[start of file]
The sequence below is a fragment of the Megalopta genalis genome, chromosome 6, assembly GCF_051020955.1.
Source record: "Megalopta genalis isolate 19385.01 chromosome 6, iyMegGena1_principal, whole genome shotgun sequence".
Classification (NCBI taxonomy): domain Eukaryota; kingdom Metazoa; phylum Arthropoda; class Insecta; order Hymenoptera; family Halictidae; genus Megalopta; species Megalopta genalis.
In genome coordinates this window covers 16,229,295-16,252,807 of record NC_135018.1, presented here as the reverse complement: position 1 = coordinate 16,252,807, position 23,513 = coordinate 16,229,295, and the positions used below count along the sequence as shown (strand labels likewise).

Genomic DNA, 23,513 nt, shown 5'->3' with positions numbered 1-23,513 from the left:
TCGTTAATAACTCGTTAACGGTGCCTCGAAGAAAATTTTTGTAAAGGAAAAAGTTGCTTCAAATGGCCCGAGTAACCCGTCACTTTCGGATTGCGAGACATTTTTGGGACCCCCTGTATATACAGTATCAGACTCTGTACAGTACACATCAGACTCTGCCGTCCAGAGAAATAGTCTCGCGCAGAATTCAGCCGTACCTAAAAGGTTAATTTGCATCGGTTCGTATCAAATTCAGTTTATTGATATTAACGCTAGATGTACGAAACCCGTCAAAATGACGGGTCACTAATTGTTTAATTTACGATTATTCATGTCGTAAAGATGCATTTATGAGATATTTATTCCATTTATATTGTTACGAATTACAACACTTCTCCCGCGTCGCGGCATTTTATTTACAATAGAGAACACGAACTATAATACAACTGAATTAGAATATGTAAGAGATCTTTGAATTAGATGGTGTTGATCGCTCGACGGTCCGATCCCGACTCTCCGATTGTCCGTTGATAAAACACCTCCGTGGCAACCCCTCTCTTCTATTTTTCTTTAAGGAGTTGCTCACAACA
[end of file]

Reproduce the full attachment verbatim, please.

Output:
The sequence below is a fragment of the Megalopta genalis genome, chromosome 6, assembly GCF_051020955.1.
Source record: "Megalopta genalis isolate 19385.01 chromosome 6, iyMegGena1_principal, whole genome shotgun sequence".
Classification (NCBI taxonomy): domain Eukaryota; kingdom Metazoa; phylum Arthropoda; class Insecta; order Hymenoptera; family Halictidae; genus Megalopta; species Megalopta genalis.
In genome coordinates this window covers 16,229,295-16,252,807 of record NC_135018.1, presented here as the reverse complement: position 1 = coordinate 16,252,807, position 23,513 = coordinate 16,229,295, and the positions used below count along the sequence as shown (strand labels likewise).

Genomic DNA, 23,513 nt, shown 5'->3' with positions numbered 1-23,513 from the left:
TCGTTAATAACTCGTTAACGGTGCCTCGAAGAAAATTTTTGTAAAGGAAAAAGTTGCTTCAAATGGCCCGAGTAACCCGTCACTTTCGGATTGCGAGACATTTTTGGGACCCCCTGTATATACAGTATCAGACTCTGTACAGTACACATCAGACTCTGCCGTCCAGAGAAATAGTCTCGCGCAGAATTCAGCCGTACCTAAAAGGTTAATTTGCATCGGTTCGTATCAAATTCAGTTTATTGATATTAACGCTAGATGTACGAAACCCGTCAAAATGACGGGTCACTAATTGTTTAATTTACGATTATTCATGTCGTAAAGATGCATTTATGAGATATTTATTCCATTTATATTGTTACGAATTACAACACTTCTCCCGCGTCGCGGCATTTTATTTACAATAGAGAACACGAACTATAATACAACTGAATTAGAATATGTAAGAGATCTTTGAATTAGATGGTGTTGATCGCTCGACGGTCCGATCCCGACTCTCCGATTGTCCGTTGATAAAACACCTCCGTGGCAACCCCTCTCTTCTATTTTTCTTTAAGGAGTTGCTCACAACA